The Gospel of the Patient Woman (excerpt)


Anchorage, AK

This is the first entry of the traveling diary of a budding composer and musician. It will be, I hope, less an unreadably personal record of minutae, than a journal of my experiences put down in a way other thinking musicians and listeners might find edifying and, with any luck, fortifying.

Currently I am in two bands, both in the early stages of development, “No Love Songs” and “The Kissing Cousins Band”. Though I have been composing since I was a child, I did not begin to set the music to paper until I was seventeen years of age. Music has always been part of my life, and three years ago after clinical testing at the behest of an attentive and devoted friend, it was discovered that I am in fact quite deaf, a lifelong condition that has been obscured by my skills at reading lips, as well as people’s linguistic tendencies and their overall mannerisms. Hearing aids now assist me in observing the music of the universe around and within us all.

My musical education in elementary through high school was adequate for my general education and I have been fortunate to have learned more than the average American middle class student. I never learned to sight-read or read the bass clef with any proficiency, having studied the treble clef in choir and during childhood flute lessons. Now as a grown woman I continue my education mostly through reading books on music, on composers, and technique. I have had a handful of sessions with a few piano teachers, most recently Manling Kwok, a superior instructor from Hong Kong who holds a degree in Piano Pedagodgy from Oakland University. Learning any new language in one’s middle-thirties is a challenge and my slow progress is marked by frustration and hope equally.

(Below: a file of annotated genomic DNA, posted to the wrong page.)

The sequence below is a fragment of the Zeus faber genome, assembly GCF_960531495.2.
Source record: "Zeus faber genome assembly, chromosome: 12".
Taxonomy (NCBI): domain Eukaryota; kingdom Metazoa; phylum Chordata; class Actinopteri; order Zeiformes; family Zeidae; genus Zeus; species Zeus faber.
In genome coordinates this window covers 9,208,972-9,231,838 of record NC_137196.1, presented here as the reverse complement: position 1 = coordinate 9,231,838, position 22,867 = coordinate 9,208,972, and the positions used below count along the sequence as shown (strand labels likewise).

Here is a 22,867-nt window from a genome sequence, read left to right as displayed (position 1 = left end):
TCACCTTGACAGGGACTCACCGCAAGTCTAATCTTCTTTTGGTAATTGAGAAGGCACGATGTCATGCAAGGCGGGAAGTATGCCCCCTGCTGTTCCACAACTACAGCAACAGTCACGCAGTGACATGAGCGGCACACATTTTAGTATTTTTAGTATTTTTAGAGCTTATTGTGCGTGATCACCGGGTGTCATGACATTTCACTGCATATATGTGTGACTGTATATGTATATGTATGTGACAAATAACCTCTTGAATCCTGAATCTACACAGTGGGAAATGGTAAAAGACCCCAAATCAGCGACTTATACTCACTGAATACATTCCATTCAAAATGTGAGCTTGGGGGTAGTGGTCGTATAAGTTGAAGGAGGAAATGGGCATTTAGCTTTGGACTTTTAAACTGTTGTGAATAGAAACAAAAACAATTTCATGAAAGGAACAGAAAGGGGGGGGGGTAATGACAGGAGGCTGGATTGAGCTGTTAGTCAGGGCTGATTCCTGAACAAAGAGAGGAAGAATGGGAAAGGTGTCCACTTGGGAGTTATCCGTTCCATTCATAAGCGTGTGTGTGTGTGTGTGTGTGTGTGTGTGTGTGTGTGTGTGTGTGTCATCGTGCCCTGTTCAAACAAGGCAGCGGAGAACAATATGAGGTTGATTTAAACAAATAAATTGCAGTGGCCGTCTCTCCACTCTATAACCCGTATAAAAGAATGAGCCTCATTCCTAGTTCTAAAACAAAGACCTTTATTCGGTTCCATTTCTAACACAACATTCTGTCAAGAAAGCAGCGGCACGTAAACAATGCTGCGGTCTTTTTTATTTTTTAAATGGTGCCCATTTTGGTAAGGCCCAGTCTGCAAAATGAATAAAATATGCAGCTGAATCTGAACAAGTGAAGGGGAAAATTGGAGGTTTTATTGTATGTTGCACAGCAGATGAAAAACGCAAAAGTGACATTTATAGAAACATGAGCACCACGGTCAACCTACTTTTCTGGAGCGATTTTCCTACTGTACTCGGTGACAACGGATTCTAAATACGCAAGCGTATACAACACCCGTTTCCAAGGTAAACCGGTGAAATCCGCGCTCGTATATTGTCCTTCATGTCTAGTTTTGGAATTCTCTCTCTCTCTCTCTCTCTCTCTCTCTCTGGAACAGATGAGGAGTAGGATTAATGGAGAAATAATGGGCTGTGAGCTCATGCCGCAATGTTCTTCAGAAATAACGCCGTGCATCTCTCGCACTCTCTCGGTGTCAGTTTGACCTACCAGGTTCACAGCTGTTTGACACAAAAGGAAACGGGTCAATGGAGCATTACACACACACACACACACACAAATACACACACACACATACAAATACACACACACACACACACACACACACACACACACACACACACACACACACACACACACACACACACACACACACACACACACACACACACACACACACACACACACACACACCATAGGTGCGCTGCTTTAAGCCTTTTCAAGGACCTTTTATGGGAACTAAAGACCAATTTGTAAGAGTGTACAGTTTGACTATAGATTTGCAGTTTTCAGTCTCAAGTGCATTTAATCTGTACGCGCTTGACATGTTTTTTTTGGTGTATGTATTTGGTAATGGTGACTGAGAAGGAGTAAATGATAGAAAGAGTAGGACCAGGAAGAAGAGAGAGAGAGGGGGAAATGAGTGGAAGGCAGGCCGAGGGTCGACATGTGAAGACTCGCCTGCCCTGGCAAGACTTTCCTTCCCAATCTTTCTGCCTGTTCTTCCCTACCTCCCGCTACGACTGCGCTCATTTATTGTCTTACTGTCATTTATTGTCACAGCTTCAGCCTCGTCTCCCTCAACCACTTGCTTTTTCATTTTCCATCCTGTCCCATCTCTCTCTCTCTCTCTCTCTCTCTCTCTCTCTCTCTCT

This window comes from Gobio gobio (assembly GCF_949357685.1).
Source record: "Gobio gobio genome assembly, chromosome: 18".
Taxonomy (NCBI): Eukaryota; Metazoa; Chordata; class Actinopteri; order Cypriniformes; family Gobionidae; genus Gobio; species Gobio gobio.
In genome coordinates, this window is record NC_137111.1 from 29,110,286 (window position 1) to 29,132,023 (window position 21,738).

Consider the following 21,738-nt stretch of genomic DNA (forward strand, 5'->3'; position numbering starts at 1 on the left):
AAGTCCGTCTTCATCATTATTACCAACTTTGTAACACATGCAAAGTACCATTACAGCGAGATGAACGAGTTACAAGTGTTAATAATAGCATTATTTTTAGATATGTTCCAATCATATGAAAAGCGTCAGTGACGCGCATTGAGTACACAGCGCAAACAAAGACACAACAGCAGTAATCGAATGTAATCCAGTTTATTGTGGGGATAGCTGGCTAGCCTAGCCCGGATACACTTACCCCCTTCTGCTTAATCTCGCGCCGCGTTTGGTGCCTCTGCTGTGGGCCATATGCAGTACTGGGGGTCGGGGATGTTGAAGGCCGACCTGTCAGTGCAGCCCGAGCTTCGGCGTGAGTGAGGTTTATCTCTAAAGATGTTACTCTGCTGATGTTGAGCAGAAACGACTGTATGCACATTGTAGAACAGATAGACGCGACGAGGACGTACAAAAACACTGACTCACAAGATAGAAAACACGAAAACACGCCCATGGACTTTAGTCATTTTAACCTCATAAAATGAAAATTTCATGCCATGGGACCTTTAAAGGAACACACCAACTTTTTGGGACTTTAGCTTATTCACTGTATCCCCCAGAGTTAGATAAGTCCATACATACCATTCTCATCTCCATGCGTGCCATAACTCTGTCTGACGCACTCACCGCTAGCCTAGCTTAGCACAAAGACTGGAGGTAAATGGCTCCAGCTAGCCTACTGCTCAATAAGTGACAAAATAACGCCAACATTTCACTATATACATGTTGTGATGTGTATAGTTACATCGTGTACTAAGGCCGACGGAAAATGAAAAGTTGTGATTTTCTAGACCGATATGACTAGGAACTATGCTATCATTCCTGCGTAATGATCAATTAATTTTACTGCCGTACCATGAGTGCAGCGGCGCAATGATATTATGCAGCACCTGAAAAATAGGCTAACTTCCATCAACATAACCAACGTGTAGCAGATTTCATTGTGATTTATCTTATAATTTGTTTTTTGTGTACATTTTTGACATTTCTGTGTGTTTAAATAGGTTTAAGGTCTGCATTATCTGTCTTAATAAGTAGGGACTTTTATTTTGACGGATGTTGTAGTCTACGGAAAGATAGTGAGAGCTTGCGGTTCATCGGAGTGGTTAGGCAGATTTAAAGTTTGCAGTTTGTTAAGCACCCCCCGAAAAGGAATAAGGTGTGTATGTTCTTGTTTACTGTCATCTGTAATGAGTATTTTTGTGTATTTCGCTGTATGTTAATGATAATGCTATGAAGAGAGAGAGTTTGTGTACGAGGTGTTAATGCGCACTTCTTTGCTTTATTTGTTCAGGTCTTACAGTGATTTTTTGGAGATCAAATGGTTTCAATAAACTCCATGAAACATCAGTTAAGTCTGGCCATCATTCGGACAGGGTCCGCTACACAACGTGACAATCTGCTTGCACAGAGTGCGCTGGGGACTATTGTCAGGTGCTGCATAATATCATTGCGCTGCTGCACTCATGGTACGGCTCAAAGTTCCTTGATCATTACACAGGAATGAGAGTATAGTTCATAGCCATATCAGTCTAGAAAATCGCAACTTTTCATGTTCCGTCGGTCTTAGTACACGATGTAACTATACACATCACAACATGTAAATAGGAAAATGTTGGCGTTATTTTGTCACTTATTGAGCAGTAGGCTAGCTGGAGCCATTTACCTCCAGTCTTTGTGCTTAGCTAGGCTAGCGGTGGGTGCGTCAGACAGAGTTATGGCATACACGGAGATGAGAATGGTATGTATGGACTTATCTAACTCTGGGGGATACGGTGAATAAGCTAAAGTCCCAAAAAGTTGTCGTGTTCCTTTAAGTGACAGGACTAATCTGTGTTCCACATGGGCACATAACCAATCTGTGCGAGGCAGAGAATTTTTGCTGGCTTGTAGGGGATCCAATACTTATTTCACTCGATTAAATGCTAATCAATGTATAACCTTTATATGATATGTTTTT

In an early 19th Century book on piano study I found at a local book shop, I read words to the effect that performance is the bane of American musicianship. The author commented that many musicians are encouraged to perform before they are ready. While I see the point, I also wonder what America he was talking about, and how much experience he had had with cultures outside of the Western world even within the U.S. Border. In African-American or Latino households, for instance, cultures that explore rhythm extensively, early group performance is widely regarded as enhancing compositional abilities. In many European-American books on piano performance written in the 19th Century, I have found useful tidbits on how to increase technical skill and richness of tone, but increasingly come across warnings against novice performance. One book warns that no student of piano, however skilled, ought to perform until “he has make a careful study for at least eight years”. It is my personal preference not to perform or practice in public, but this may prove to be a weakness.

Keeping both approaches in mind, public improvisation and private study, I submit that knowing one’s self sufficient to maintaining a balance of breaking personal barriers and learning at one’s own pace is key. When drawing sketches abroad, for instance, or painting on a canvas in a tourist spot, I have felt pestered by the flock of no doubt well-meaning nosey parkers who inevitably wish to peek at what I am doing. After finding the courage to say “I am not comfortable showing my work at this stage,” I began to feel better about progressing at my own rate. This is to say that I think that my reaction to the crumbling 19th Century volume on piano study at Downtown Books in Rochester, Michigan, was a relief followed by skepticism.

As my 16-year-old godson, Nadim, also a composer of music, said to me recently, “I can get something out of every situation.” In his useful if precious book on the artistic life, The War of Art, author Steven Pressfield encourages artists to view the forces that keep them back as creative folk as a type of evil force that exists to squelch works that might please the benevolent gods. He calls it “Resistance” and I found this to be a useful term and concept. I prefer to think of those forces as not evil (as I do not believe they are) but as teaching forces that exist to forge us and all beings into stronger versions of ourselves. In truth, I suspect that either way of thinking is mildly sollipsistic, but I am all for the pragmatic uses of such concepts if they dispell the clouds of apathy and stagnation that so plague us, thus sparking our gumption.